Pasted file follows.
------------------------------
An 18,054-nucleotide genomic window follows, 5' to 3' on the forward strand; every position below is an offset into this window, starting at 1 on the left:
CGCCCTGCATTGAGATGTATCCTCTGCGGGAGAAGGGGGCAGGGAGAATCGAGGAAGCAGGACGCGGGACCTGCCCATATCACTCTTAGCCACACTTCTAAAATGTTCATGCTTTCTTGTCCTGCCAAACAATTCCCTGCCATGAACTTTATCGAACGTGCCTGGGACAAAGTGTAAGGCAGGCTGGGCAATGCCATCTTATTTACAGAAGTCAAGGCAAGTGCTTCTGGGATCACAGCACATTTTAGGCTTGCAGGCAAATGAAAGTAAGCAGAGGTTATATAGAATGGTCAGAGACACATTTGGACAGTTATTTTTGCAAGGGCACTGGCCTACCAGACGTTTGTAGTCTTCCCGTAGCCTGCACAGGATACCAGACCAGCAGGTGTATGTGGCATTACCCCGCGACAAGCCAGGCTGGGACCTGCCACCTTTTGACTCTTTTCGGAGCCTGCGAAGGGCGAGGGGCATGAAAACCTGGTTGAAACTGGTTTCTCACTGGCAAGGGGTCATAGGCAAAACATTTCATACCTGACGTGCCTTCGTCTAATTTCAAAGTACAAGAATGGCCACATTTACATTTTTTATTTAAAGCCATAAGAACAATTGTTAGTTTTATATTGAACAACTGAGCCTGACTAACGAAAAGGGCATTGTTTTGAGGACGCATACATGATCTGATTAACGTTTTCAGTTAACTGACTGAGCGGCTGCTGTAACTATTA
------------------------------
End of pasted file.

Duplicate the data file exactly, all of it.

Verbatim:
An 18,054-nucleotide genomic window follows, 5' to 3' on the forward strand; every position below is an offset into this window, starting at 1 on the left:
CGCCCTGCATTGAGATGTATCCTCTGCGGGAGAAGGGGGCAGGGAGAATCGAGGAAGCAGGACGCGGGACCTGCCCATATCACTCTTAGCCACACTTCTAAAATGTTCATGCTTTCTTGTCCTGCCAAACAATTCCCTGCCATGAACTTTATCGAACGTGCCTGGGACAAAGTGTAAGGCAGGCTGGGCAATGCCATCTTATTTACAGAAGTCAAGGCAAGTGCTTCTGGGATCACAGCACATTTTAGGCTTGCAGGCAAATGAAAGTAAGCAGAGGTTATATAGAATGGTCAGAGACACATTTGGACAGTTATTTTTGCAAGGGCACTGGCCTACCAGACGTTTGTAGTCTTCCCGTAGCCTGCACAGGATACCAGACCAGCAGGTGTATGTGGCATTACCCCGCGACAAGCCAGGCTGGGACCTGCCACCTTTTGACTCTTTTCGGAGCCTGCGAAGGGCGAGGGGCATGAAAACCTGGTTGAAACTGGTTTCTCACTGGCAAGGGGTCATAGGCAAAACATTTCATACCTGACGTGCCTTCGTCTAATTTCAAAGTACAAGAATGGCCACATTTACATTTTTTATTTAAAGCCATAAGAACAATTGTTAGTTTTATATTGAACAACTGAGCCTGACTAACGAAAAGGGCATTGTTTTGAGGACGCATACATGATCTGATTAACGTTTTCAGTTAACTGACTGAGCGGCTGCTGTAACTATTA